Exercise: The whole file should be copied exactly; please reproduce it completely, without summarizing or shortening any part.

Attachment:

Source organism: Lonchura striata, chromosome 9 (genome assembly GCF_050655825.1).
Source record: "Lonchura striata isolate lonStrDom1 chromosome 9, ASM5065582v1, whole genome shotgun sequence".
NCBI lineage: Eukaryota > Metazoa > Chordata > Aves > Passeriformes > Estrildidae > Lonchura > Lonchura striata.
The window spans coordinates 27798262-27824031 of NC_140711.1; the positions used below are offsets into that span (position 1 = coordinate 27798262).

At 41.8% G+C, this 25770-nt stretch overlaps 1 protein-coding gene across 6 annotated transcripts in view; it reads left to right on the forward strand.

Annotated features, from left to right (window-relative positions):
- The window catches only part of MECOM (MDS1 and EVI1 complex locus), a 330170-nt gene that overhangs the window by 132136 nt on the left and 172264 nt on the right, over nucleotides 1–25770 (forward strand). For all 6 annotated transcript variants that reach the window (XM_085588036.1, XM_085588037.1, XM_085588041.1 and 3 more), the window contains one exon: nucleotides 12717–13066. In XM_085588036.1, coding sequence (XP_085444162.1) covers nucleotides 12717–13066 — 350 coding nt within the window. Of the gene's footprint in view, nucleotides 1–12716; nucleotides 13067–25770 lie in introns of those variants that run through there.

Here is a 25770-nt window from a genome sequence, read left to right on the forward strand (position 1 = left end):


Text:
Source organism: Lonchura striata, chromosome 9 (genome assembly GCF_050655825.1).
Source record: "Lonchura striata isolate lonStrDom1 chromosome 9, ASM5065582v1, whole genome shotgun sequence".
NCBI lineage: Eukaryota > Metazoa > Chordata > Aves > Passeriformes > Estrildidae > Lonchura > Lonchura striata.
The window spans coordinates 27798262-27824031 of NC_140711.1; the positions used below are offsets into that span (position 1 = coordinate 27798262).

At 41.8% G+C, this 25770-nt stretch overlaps 1 protein-coding gene across 6 annotated transcripts in view; it reads left to right on the forward strand.

Annotated features, from left to right (window-relative positions):
- The window catches only part of MECOM (MDS1 and EVI1 complex locus), a 330170-nt gene that overhangs the window by 132136 nt on the left and 172264 nt on the right, over nucleotides 1–25770 (forward strand). For all 6 annotated transcript variants that reach the window (XM_085588036.1, XM_085588037.1, XM_085588041.1 and 3 more), the window contains one exon: nucleotides 12717–13066. In XM_085588036.1, coding sequence (XP_085444162.1) covers nucleotides 12717–13066 — 350 coding nt within the window. Of the gene's footprint in view, nucleotides 1–12716; nucleotides 13067–25770 lie in introns of those variants that run through there.

Here is a 25770-nt window from a genome sequence, read left to right on the forward strand (position 1 = left end):